Quantitative literary studies is often understood as homogeneous in its methods; many literary scholars also perceive the field as incapable of contributing literary-critical or historical insight.1 This article contests both perceptions—but not by arguing that quantitative literary research is inevitably sound, justified, or beneficial. Rather, I elaborate and extend an ongoing disagreement with considerable bearing on the current state and future of the field. That disagreement is between what I will call its scholarly and its statistical approaches: between those who maintain that literary insight depends on critically analyzing and historicizing data sets prior to statistical analysis of patterns and trends, and those who claim that statistical analysis, in the absence of or with minimal investigation and contextualization of data sets, is sufficient for critical and historical understanding.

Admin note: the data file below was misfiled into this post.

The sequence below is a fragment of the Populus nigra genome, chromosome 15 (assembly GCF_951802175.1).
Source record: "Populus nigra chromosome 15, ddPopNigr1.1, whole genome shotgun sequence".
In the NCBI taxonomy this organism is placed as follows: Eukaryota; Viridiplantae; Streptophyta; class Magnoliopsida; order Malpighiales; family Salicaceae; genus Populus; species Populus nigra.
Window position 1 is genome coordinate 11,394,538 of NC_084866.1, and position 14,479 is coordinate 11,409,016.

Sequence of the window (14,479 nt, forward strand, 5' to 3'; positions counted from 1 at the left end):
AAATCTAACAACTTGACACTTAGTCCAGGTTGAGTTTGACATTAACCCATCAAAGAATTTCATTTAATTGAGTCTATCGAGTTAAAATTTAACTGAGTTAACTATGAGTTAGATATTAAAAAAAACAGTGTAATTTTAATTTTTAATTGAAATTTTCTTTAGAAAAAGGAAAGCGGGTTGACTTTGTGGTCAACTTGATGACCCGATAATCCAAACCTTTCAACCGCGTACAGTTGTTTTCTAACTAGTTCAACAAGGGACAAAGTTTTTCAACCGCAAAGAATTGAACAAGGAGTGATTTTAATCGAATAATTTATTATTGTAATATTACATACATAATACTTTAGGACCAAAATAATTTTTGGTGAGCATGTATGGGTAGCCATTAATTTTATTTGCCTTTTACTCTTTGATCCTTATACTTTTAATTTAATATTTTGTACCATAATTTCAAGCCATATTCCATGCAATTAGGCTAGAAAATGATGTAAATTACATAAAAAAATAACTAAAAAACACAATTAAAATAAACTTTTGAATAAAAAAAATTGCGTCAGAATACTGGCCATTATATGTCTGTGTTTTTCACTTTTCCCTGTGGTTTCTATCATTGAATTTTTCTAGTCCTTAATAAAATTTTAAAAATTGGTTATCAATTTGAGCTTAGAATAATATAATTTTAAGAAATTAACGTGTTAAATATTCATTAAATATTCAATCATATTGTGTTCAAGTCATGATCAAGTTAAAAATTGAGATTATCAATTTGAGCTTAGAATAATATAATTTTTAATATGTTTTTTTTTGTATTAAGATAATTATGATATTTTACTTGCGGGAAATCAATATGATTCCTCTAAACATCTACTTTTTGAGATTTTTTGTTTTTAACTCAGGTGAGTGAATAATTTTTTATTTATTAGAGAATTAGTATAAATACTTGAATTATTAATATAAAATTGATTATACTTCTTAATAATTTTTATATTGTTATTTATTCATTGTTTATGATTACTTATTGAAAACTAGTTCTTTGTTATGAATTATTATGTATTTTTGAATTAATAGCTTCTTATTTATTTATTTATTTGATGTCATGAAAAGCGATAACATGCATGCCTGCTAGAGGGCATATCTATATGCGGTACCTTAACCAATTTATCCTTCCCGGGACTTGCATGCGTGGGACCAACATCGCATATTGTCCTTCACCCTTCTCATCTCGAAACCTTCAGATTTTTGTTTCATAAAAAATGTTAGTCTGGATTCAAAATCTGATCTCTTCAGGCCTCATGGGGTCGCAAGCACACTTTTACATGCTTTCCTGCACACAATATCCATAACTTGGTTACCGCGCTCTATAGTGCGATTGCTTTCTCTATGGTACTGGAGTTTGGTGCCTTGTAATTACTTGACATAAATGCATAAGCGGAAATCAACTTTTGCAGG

One side of this disagreement is forcefully expressed in Ted Underwood’s Distant Horizons...

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